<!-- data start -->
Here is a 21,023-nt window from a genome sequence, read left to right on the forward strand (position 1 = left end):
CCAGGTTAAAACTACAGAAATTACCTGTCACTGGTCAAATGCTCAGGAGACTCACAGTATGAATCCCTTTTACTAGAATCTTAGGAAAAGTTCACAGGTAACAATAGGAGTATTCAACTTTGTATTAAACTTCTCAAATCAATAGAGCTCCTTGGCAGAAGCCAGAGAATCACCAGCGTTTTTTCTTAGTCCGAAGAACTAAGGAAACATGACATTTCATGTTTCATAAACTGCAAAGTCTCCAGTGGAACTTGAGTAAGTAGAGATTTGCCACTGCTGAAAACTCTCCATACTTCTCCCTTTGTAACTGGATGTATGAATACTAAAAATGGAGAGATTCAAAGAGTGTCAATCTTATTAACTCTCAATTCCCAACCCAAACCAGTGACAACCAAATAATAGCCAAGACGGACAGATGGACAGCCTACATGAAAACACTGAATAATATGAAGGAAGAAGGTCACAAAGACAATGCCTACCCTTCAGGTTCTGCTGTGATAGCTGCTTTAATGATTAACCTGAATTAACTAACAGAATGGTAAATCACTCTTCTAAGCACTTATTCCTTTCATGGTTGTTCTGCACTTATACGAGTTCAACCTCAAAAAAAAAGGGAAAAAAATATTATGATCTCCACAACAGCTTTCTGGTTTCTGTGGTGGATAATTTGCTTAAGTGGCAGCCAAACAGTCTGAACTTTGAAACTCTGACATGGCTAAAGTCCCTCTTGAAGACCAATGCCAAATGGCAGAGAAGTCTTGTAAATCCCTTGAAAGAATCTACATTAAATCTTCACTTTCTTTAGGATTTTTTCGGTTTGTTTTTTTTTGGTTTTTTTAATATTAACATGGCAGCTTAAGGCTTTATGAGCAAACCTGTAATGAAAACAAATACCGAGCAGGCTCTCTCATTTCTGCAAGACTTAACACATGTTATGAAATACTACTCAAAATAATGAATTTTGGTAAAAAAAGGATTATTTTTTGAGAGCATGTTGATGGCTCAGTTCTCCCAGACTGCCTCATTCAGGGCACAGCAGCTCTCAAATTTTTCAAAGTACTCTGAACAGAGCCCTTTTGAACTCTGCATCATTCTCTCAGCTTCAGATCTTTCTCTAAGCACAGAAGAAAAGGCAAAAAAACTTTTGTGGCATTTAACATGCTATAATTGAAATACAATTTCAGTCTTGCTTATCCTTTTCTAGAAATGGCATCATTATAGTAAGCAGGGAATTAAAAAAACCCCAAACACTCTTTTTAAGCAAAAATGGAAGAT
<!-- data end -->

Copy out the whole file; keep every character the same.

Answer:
Here is a 21,023-nt window from a genome sequence, read left to right on the forward strand (position 1 = left end):
CCAGGTTAAAACTACAGAAATTACCTGTCACTGGTCAAATGCTCAGGAGACTCACAGTATGAATCCCTTTTACTAGAATCTTAGGAAAAGTTCACAGGTAACAATAGGAGTATTCAACTTTGTATTAAACTTCTCAAATCAATAGAGCTCCTTGGCAGAAGCCAGAGAATCACCAGCGTTTTTTCTTAGTCCGAAGAACTAAGGAAACATGACATTTCATGTTTCATAAACTGCAAAGTCTCCAGTGGAACTTGAGTAAGTAGAGATTTGCCACTGCTGAAAACTCTCCATACTTCTCCCTTTGTAACTGGATGTATGAATACTAAAAATGGAGAGATTCAAAGAGTGTCAATCTTATTAACTCTCAATTCCCAACCCAAACCAGTGACAACCAAATAATAGCCAAGACGGACAGATGGACAGCCTACATGAAAACACTGAATAATATGAAGGAAGAAGGTCACAAAGACAATGCCTACCCTTCAGGTTCTGCTGTGATAGCTGCTTTAATGATTAACCTGAATTAACTAACAGAATGGTAAATCACTCTTCTAAGCACTTATTCCTTTCATGGTTGTTCTGCACTTATACGAGTTCAACCTCAAAAAAAAAGGGAAAAAAATATTATGATCTCCACAACAGCTTTCTGGTTTCTGTGGTGGATAATTTGCTTAAGTGGCAGCCAAACAGTCTGAACTTTGAAACTCTGACATGGCTAAAGTCCCTCTTGAAGACCAATGCCAAATGGCAGAGAAGTCTTGTAAATCCCTTGAAAGAATCTACATTAAATCTTCACTTTCTTTAGGATTTTTTCGGTTTGTTTTTTTTTGGTTTTTTTAATATTAACATGGCAGCTTAAGGCTTTATGAGCAAACCTGTAATGAAAACAAATACCGAGCAGGCTCTCTCATTTCTGCAAGACTTAACACATGTTATGAAATACTACTCAAAATAATGAATTTTGGTAAAAAAAGGATTATTTTTTGAGAGCATGTTGATGGCTCAGTTCTCCCAGACTGCCTCATTCAGGGCACAGCAGCTCTCAAATTTTTCAAAGTACTCTGAACAGAGCCCTTTTGAACTCTGCATCATTCTCTCAGCTTCAGATCTTTCTCTAAGCACAGAAGAAAAGGCAAAAAAACTTTTGTGGCATTTAACATGCTATAATTGAAATACAATTTCAGTCTTGCTTATCCTTTTCTAGAAATGGCATCATTATAGTAAGCAGGGAATTAAAAAAACCCCAAACACTCTTTTTAAGCAAAAATGGAAGAT